Illumination

posted Jul 6, 2012, 12:11 AM by Robert Schulz   [ updated Jul 6, 2012, 12:17 AM ]

Excerpt from Psyche lighting design by Chris Oca.
While you can obviously have theater without lighting, most people like to be able to see what is going on.  At the most basic level, theatrical lighting merely provides illumination to allow you to see what is happening on stage.  Beyond that, lighting becomes part of the environment of the play.  It can help communicate time of day, season, emotion, weather, bring focus to one area of the performance space over another, indicate scene or location changes, and so much more.  Getting the lighting right is thus an important part of the production. 

Lighting Designer Chris Oca presented his draft lighting plot (a diagram showing lighting positions and fixture types) today, and he'll be giving us a final plot, along with notes, tomorrow.  In Psyche, the action primarily takes place in two physical locations on the set - the ground floor, and the attic.  In addition, there are significant transitions between certain scenes.  The lighting design needs to take this into account, as well as any special effects, and of course, the limitations of the performing space (appropriate locations to put fixtures, how many light fixtures are available, how much power is available, etc.).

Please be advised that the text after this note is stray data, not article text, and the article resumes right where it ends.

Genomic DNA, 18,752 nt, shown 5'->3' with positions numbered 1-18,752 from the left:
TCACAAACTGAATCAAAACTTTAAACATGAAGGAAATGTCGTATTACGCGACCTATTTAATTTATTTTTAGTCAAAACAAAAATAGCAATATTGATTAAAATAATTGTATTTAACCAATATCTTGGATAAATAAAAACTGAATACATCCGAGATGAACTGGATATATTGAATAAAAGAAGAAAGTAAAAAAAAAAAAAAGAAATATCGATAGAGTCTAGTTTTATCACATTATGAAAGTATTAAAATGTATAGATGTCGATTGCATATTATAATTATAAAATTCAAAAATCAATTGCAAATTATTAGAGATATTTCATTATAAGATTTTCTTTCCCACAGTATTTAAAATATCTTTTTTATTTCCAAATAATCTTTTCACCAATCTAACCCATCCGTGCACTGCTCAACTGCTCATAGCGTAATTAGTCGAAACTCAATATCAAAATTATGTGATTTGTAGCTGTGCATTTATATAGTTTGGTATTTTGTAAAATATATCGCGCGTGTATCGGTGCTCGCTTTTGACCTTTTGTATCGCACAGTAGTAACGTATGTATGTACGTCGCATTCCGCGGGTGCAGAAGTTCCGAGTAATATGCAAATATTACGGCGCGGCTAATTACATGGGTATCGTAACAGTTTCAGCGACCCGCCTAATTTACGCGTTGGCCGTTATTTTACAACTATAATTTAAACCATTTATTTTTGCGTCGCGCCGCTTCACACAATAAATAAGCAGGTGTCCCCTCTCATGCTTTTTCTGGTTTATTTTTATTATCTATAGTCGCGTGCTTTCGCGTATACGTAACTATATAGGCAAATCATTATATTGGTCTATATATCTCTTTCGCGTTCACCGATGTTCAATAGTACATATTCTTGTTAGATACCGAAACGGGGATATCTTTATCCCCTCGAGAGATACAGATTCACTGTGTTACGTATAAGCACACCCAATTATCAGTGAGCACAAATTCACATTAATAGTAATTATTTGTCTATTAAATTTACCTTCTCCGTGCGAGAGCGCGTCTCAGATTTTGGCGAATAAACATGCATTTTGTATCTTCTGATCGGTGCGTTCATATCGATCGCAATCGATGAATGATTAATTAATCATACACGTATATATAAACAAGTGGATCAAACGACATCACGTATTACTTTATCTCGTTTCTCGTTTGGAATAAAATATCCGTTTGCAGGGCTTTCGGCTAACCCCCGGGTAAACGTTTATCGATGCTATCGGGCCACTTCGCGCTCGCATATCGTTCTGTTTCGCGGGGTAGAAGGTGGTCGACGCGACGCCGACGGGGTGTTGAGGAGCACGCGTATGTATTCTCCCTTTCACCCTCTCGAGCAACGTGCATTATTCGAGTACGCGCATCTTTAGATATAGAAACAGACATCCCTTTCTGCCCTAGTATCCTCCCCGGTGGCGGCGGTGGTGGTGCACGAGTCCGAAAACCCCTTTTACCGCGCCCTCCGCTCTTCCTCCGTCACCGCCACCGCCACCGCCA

Now that we have a light plot, my job as Master Electrician is to take Chris' design, and make it happen.  This weekend, we'll be installing pipe to hang lights, hanging the lights, cabling it all together, and performing a rough focus (a "first draft" of which light points where).  This constitutes the last major step of turning the barn into a theater space.  In particular, now that I have a light plot to work with, I can make sure we have the lighting fixtures and hardware we need to implement it and design a cabling plan to connect all the lights to the lighting control system.

Finally, once the lights are installed and working, I'll work with Assistant Lighting Designers Timothy Smith and Myvanwy Morgan, who will complete the final lighting focus and make any changes to Chris' plan that may be necessary as we continue to work through rehearsals and the conceptual lighting design meets the reality of the set and actors.

Robert Schulz is Master Electrician for Psyche and Or, as well as Production Documentarian and Kickstarter Rewards Coordinator.
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